Scott Holland has been awarded professor emeritus status at Bethany Theological Seminary in Richmond, Ind., as of July 1. Now in semi-retirement, he is continuing to teach the core courses in the seminary’s groundbreaking theopoetics program that he helped to develop. He also continues to represent the seminary and the theopoetics program “on the road” as a preacher and guest lecturer.
Holland has served as Slabaugh Professor of Theology and Culture at Bethany and spent 23 years directing the seminary’s Peace Studies program, in a position endowed by the Baker Peace Studies Endowment. In the latter role, he has organized the Jennie Calhoun Baker Peace Essay Contest for many years, and he has worked with the World Council of Churches as drafting editor of the Ecumenical Call to Just Peace, published in 2011. He first joined the Bethany faculty in 1999 with an invitation to focus on public theology.
He was instrumental in starting the theopoetics program that began as a five-course certificate program, and then evolved into a full master’s degree program in partnership with Earlham School of Religion (ESR). Bethany now offers both the Certificate in Theopoetics and Theological Imagination, and the Master of Arts in Theopoetics and Writing. This unique program has attracted many new students from a variety of faith and professional backgrounds to both Bethany and ESR, including published authors.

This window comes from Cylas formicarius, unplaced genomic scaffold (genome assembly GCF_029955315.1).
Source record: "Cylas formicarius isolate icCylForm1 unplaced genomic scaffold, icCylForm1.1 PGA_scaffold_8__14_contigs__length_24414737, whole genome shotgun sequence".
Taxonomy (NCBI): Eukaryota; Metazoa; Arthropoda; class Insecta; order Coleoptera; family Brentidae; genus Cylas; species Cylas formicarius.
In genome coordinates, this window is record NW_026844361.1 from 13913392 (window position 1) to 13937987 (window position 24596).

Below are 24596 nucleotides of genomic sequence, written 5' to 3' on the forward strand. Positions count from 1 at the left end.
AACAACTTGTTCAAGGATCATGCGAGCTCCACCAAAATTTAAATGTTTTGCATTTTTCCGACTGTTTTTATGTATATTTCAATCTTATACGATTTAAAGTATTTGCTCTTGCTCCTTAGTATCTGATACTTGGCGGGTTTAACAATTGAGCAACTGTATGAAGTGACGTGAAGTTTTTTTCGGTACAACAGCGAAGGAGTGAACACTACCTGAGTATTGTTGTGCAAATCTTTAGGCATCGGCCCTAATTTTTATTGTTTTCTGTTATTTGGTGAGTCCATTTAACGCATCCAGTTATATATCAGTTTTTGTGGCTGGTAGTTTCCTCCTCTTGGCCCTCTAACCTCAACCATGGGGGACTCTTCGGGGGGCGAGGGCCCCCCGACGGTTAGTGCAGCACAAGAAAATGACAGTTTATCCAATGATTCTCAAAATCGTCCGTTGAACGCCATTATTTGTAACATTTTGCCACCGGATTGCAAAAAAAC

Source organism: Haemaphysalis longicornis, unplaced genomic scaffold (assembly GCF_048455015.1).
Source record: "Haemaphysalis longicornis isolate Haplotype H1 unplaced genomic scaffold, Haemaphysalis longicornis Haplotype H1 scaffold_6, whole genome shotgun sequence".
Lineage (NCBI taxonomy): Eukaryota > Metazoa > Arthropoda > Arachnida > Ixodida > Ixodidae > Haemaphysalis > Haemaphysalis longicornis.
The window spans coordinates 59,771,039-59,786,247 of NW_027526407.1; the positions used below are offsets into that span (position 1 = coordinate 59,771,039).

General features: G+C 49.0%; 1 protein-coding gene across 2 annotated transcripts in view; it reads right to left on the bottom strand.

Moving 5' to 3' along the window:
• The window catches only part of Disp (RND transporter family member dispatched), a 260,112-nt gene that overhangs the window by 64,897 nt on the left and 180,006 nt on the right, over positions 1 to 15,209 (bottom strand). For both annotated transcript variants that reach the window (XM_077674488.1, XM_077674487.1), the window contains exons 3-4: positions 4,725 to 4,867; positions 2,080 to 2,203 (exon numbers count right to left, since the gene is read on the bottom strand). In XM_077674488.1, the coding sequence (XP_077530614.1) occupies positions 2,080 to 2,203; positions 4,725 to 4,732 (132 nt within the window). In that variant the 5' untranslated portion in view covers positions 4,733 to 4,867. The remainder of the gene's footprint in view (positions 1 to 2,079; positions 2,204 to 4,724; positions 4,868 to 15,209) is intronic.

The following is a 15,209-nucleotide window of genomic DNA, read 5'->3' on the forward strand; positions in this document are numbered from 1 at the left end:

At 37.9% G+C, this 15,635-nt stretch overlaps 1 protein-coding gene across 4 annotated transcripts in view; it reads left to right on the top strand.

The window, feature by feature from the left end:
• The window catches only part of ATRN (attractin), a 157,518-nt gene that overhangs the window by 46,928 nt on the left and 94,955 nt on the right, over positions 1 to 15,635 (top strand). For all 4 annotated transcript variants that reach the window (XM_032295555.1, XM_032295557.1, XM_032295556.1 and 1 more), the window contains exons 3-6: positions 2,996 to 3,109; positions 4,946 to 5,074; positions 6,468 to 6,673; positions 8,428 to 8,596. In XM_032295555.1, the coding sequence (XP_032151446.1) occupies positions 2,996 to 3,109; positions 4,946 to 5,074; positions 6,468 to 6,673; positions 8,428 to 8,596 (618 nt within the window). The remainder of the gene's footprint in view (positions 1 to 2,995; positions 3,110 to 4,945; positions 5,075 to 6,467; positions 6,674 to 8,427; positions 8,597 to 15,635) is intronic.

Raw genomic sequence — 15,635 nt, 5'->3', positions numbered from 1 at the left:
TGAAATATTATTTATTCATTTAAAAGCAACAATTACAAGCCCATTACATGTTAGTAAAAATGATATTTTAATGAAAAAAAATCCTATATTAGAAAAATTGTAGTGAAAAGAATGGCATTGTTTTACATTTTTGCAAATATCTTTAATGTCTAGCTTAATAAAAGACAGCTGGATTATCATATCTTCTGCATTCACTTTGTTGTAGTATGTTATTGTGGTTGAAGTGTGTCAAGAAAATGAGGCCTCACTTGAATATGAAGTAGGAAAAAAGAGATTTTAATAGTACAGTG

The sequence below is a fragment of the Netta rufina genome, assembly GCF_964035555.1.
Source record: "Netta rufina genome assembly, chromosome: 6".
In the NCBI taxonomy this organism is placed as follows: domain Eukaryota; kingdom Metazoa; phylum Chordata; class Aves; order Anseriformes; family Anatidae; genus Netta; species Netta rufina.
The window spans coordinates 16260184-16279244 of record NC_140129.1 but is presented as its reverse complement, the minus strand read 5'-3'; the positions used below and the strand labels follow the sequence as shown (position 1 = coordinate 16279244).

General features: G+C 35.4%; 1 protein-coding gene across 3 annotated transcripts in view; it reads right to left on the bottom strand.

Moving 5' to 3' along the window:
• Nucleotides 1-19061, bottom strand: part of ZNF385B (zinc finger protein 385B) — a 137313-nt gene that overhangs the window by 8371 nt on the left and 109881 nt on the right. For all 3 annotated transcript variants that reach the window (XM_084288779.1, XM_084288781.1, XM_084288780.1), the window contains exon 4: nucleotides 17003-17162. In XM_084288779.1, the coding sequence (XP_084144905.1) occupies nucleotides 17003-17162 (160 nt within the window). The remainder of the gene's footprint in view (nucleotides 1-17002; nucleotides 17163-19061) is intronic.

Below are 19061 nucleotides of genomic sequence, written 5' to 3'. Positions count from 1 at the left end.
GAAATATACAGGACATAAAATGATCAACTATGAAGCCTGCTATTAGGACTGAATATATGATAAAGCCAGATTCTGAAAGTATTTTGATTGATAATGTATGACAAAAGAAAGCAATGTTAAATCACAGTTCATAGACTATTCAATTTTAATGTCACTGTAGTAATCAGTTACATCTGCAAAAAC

Please pray… For Bethany Seminary’s students, faculty, and staff as they begin this new academic year.
The seminary has announced new faculty hires who will be teaching in their disciplines and also in the area of theopoetics including Joelle Hathaway (theology), Maggie Elwell (peace studies), and Tamisha Tyler (Louisville Institute post-doctoral fellow in theopoetics), with Ben Brazil of the ESR faculty continuing to teach writing and theopoetics in the joint program.
In addition to his service at Bethany, Holland has pastored Church of the Brethren and Mennonite congregations. He holds a bachelor’s degree from Malone University in Canton, Ohio; a master’s from Ashland (Ohio) Seminary; and a doctorate from Duquesne University in Pittsburgh, Pa. He has written numerous essays and articles, has edited the journal CrossCurrents, and in 2006 published the book How Stories Save Us. His current writing project is a textbook on theopoetics.
“By studying both sacred and literary texts, and by listening to one another, we begin to see artful ways to seek peace,” he said about the intersections of his work at the seminary, in an interview in Bethany’s Wonder & Word magazine. “When people remember my work at Bethany, I hope they will remember me as having a worldview, and a view of the ‘other,’ that is generous, hospitable, inclusive, and expansive. I hope that they recall that I went beyond borders and boundaries always—always–looking beyond the first range of hills and excited about the adventure of learning.”
Find out about Bethany’s theopoetics program and more at https://bethanyseminary.edu.
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